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Issue Date: Vol. 50, No. 10, October 2010, Posted On: 9/16/2010

Alabama's Last Bingo Hall Loses Court Protection

Marcus Webb
electronic bingo machine, bingo, Alabama bingo, video poker, video gaming machines, amusements, amusement operator, judge Tom Young, Gov. Bob Riley, obert Bentley, Ron Sparks

SHORTER, AL -- Macon County circuit court judge Tom Young has withdrawn his temporary restraining order that earlier blocked the Governor's Task Force on Illegal Gambling from raiding VictoryLand, a resort that operates electronic bingo games.

The ruling was the latest in a confusing and conflicting series of verdicts by local and state courts on the controversial games.

Protected by Young's order, VictoryLand had operated the state's largest, and last remaining, bingo hall. Dozens of bingo operations were raided and shut down by the taskforce over the past two years or closed voluntarily.

On Aug. 11, the state Supreme Court denied the taskforce power to stage an immediate raid on VictoryLand, saying there was no present emergency to justify the action.

Yet on Sept. 3, the same Supreme Court effectively voided Young's restraining order anyway. The high court declined to revisit an earlier decision that said the taskforce can stage raids in Macon County. Young lifted his TRO in response.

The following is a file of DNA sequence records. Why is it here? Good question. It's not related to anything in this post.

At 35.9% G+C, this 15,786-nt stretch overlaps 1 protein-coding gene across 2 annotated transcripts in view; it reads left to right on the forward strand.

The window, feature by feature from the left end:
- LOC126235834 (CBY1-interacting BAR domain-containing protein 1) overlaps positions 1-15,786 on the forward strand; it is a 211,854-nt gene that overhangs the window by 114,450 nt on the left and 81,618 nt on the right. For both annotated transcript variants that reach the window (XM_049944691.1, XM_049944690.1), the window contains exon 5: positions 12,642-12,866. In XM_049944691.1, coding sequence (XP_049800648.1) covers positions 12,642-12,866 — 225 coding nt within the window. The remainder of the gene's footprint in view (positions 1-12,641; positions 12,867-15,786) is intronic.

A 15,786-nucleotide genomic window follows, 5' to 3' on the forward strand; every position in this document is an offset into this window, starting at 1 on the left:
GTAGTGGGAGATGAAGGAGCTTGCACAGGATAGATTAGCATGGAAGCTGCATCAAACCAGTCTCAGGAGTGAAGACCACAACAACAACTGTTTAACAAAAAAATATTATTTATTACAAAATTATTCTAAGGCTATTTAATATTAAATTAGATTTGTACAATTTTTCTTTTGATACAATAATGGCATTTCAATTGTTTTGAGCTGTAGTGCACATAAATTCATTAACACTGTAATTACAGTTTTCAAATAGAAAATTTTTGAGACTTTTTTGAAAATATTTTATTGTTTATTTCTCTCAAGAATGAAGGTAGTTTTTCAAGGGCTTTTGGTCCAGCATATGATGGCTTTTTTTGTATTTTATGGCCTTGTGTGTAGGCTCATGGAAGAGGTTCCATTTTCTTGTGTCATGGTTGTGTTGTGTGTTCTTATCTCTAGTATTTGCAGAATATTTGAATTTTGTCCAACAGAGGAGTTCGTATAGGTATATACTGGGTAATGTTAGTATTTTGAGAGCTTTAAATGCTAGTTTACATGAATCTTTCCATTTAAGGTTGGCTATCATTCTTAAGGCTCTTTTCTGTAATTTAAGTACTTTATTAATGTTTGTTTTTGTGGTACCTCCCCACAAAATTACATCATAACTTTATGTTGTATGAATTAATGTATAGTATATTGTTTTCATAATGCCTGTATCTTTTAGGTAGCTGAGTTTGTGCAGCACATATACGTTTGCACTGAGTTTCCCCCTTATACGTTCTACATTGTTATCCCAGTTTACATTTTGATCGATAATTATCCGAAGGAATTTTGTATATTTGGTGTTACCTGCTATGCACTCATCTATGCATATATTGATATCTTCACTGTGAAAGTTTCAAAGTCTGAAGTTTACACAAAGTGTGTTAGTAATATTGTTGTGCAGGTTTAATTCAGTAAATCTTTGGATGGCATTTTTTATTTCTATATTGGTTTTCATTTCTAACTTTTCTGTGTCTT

VictoryLand closed earlier this summer to prevent its being raided, then reopened in mid-August without bingo games. VictoryLand attorney John Bolton said that despite the loss of the TRO, the taskforce lacks probable cause to raid the establishment since the bingo games it still possesses are not in operation.

Taking a contrary view, taskforce commander John Tyson made statements that appear to suggest mere possession of electronic bingos would justify a raid on VictoryLand. Tyson added, however, that he would not telegraph the taskforce's specific actions or timing in advance.

Gov. Bob Riley, who founded the taskforce two years ago, leaves office next January. Both of Alabama's Republican and Democratic gubernatorial candidates, Robert Bentley and Ron Sparks, support a public referendum on electronic bingo.

Democrat Sparks said Alabama already has 16 separate constitutional amendments authorizing electronic bingo. "On my first day as governor, I'm going to shut that taskforce down and get those casinos back opened," Sparks told the Birmingham News. "Then I'm going to ask the Legislature to take up legislation that will allow for a vote of the people, who can then decide whether they want gambling or not."

Republican Bentley also has said he will suspend taskforce operations.

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